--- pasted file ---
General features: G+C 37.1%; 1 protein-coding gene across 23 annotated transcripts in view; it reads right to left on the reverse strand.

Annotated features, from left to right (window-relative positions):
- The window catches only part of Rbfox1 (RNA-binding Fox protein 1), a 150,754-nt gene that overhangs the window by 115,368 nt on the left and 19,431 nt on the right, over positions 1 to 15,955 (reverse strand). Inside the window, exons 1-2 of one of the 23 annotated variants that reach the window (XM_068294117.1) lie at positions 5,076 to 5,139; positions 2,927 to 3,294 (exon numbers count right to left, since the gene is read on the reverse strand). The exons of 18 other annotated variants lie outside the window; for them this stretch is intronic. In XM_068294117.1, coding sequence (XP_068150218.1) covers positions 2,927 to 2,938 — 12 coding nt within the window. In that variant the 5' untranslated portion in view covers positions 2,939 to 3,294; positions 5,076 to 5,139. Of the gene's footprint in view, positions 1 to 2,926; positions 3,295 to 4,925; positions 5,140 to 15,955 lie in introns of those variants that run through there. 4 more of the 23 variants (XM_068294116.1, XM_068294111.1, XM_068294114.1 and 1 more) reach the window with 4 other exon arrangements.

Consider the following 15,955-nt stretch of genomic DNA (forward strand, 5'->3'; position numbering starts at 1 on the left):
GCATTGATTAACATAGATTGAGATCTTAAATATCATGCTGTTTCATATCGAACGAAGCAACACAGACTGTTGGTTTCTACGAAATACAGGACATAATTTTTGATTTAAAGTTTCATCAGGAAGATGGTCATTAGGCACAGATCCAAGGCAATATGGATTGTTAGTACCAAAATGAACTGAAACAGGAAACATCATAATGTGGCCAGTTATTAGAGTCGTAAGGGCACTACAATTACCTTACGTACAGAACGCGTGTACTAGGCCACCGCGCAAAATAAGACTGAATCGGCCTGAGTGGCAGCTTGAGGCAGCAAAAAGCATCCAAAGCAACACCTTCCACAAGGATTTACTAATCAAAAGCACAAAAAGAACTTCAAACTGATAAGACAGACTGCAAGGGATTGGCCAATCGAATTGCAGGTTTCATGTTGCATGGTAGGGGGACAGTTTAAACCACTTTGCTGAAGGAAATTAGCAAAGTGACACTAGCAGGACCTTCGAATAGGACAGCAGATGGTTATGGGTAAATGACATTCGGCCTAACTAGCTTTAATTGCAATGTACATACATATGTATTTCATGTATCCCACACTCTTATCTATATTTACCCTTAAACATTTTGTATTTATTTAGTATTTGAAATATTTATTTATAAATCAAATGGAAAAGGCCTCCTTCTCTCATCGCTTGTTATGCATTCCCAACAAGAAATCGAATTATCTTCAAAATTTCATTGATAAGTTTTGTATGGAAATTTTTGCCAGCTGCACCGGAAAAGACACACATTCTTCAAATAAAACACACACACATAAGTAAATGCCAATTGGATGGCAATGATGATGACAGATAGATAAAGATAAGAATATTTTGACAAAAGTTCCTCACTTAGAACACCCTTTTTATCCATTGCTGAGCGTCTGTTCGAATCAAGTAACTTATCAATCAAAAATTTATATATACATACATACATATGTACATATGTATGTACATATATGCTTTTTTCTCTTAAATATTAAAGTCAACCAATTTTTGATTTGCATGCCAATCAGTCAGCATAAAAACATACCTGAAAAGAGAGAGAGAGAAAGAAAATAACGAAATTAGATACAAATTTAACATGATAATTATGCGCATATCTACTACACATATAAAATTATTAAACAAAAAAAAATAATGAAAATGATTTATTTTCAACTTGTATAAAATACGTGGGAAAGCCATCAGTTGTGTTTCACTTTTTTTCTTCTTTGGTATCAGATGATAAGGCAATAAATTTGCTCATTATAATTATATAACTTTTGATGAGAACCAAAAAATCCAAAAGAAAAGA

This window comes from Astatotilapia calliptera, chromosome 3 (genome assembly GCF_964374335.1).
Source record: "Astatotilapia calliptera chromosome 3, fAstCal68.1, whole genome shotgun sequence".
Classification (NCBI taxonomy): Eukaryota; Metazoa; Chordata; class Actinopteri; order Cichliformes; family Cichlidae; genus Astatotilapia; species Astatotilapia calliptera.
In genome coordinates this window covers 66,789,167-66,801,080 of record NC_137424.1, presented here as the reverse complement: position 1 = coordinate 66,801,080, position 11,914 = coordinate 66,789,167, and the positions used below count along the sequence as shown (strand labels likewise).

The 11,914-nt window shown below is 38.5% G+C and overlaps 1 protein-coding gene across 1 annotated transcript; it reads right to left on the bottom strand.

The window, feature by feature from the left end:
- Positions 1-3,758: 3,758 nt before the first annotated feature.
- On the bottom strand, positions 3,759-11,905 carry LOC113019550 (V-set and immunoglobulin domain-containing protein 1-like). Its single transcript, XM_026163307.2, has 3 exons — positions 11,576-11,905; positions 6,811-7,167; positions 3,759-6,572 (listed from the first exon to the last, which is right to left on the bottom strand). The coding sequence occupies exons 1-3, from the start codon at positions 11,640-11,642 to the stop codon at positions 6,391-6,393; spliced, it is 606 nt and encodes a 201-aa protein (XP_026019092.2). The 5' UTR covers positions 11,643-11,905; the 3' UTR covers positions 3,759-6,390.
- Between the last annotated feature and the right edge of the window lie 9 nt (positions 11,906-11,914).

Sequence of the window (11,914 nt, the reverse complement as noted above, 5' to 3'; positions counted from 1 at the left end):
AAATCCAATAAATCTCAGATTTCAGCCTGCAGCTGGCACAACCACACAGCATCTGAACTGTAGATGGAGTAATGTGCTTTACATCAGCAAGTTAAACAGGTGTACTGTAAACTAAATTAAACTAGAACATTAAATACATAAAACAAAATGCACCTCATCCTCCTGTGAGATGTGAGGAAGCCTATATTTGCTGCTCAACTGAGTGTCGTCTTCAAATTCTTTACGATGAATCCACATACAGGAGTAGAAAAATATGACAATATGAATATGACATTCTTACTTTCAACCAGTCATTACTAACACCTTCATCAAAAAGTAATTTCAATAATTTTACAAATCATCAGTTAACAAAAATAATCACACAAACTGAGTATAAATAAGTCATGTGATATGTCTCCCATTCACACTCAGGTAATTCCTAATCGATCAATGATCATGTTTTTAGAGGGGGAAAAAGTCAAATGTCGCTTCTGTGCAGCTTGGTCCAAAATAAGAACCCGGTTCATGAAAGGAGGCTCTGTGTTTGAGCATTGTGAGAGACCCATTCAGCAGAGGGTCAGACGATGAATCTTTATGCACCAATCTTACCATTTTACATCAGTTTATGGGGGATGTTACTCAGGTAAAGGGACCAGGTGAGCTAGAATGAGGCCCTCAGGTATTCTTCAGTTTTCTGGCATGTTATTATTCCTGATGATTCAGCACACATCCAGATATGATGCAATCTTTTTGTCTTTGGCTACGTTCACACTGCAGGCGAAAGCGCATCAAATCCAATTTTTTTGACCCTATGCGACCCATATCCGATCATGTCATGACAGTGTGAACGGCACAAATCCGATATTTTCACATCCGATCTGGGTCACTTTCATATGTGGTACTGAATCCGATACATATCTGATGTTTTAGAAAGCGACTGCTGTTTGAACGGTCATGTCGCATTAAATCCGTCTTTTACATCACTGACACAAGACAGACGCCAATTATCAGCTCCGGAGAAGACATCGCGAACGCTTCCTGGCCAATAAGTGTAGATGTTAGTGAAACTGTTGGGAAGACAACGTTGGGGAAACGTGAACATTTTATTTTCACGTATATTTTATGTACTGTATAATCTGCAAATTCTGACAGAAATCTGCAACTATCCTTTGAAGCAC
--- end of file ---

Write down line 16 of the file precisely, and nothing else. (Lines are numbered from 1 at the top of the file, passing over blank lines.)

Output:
AAATCCAATAAATCTCAGATTTCAGCCTGCAGCTGGCACAACCACACAGCATCTGAACTGTAGATGGAGTAATGTGCTTTACATCAGCAAGTTAAACAGGTGTACTGTAAACTAAATTAAACTAGAACATTAAATACATAAAACAAAATGCACCTCATCCTCCTGTGAGATGTGAGGAAGCCTATATTTGCTGCTCAACTGAGTGTCGTCTTCAAATTCTTTACGATGAATCCACATACAGGAGTAGAAAAATATGACAATATGAATATGACATTCTTACTTTCAACCAGTCATTACTAACACCTTCATCAAAAAGTAATTTCAATAATTTTACAAATCATCAGTTAACAAAAATAATCACACAAACTGAGTATAAATAAGTCATGTGATATGTCTCCCATTCACACTCAGGTAATTCCTAATCGATCAATGATCATGTTTTTAGAGGGGGAAAAAGTCAAATGTCGCTTCTGTGCAGCTTGGTCCAAAATAAGAACCCGGTTCATGAAAGGAGGCTCTGTGTTTGAGCATTGTGAGAGACCCATTCAGCAGAGGGTCAGACGATGAATCTTTATGCACCAATCTTACCATTTTACATCAGTTTATGGGGGATGTTACTCAGGTAAAGGGACCAGGTGAGCTAGAATGAGGCCCTCAGGTATTCTTCAGTTTTCTGGCATGTTATTATTCCTGATGATTCAGCACACATCCAGATATGATGCAATCTTTTTGTCTTTGGCTACGTTCACACTGCAGGCGAAAGCGCATCAAATCCAATTTTTTTGACCCTATGCGACCCATATCCGATCATGTCATGACAGTGTGAACGGCACAAATCCGATATTTTCACATCCGATCTGGGTCACTTTCATATGTGGTACTGAATCCGATACATATCTGATGTTTTAGAAAGCGACTGCTGTTTGAACGGTCATGTCGCATTAAATCCGTCTTTTACATCACTGACACAAGACAGACGCCAATTATCAGCTCCGGAGAAGACATCGCGAACGCTTCCTGGCCAATAAGTGTAGATGTTAGTGAAACTGTTGGGAAGACAACGTTGGGGAAACGTGAACATTTTATTTTCACGTATATTTTATGTACTGTATAATCTGCAAATTCTGACAGAAATCTGCAACTATCCTTTGAAGCAC